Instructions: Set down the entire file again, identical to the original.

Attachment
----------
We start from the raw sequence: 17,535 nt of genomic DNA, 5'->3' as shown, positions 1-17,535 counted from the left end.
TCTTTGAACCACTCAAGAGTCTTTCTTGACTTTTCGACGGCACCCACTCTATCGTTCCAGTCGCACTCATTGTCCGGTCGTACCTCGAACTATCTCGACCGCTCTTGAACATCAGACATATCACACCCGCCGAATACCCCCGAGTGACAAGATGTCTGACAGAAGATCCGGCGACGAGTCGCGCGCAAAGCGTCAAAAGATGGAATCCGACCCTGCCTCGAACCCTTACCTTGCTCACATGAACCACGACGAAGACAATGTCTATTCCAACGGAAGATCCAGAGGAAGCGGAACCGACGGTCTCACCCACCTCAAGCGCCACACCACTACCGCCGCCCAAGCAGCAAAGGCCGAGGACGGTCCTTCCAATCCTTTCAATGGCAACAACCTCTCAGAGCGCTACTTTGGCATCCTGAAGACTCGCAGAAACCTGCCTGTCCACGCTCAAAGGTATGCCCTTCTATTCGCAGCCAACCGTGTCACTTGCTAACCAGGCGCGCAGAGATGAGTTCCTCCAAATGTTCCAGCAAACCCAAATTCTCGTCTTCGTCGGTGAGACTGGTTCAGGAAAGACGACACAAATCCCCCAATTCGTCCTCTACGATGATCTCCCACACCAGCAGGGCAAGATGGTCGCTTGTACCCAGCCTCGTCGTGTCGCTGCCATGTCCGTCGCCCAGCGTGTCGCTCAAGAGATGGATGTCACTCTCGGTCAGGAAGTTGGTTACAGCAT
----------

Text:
We start from the raw sequence: 17,535 nt of genomic DNA, 5'->3' as shown, positions 1-17,535 counted from the left end.
TCTTTGAACCACTCAAGAGTCTTTCTTGACTTTTCGACGGCACCCACTCTATCGTTCCAGTCGCACTCATTGTCCGGTCGTACCTCGAACTATCTCGACCGCTCTTGAACATCAGACATATCACACCCGCCGAATACCCCCGAGTGACAAGATGTCTGACAGAAGATCCGGCGACGAGTCGCGCGCAAAGCGTCAAAAGATGGAATCCGACCCTGCCTCGAACCCTTACCTTGCTCACATGAACCACGACGAAGACAATGTCTATTCCAACGGAAGATCCAGAGGAAGCGGAACCGACGGTCTCACCCACCTCAAGCGCCACACCACTACCGCCGCCCAAGCAGCAAAGGCCGAGGACGGTCCTTCCAATCCTTTCAATGGCAACAACCTCTCAGAGCGCTACTTTGGCATCCTGAAGACTCGCAGAAACCTGCCTGTCCACGCTCAAAGGTATGCCCTTCTATTCGCAGCCAACCGTGTCACTTGCTAACCAGGCGCGCAGAGATGAGTTCCTCCAAATGTTCCAGCAAACCCAAATTCTCGTCTTCGTCGGTGAGACTGGTTCAGGAAAGACGACACAAATCCCCCAATTCGTCCTCTACGATGATCTCCCACACCAGCAGGGCAAGATGGTCGCTTGTACCCAGCCTCGTCGTGTCGCTGCCATGTCCGTCGCCCAGCGTGTCGCTCAAGAGATGGATGTCACTCTCGGTCAGGAAGTTGGTTACAGCAT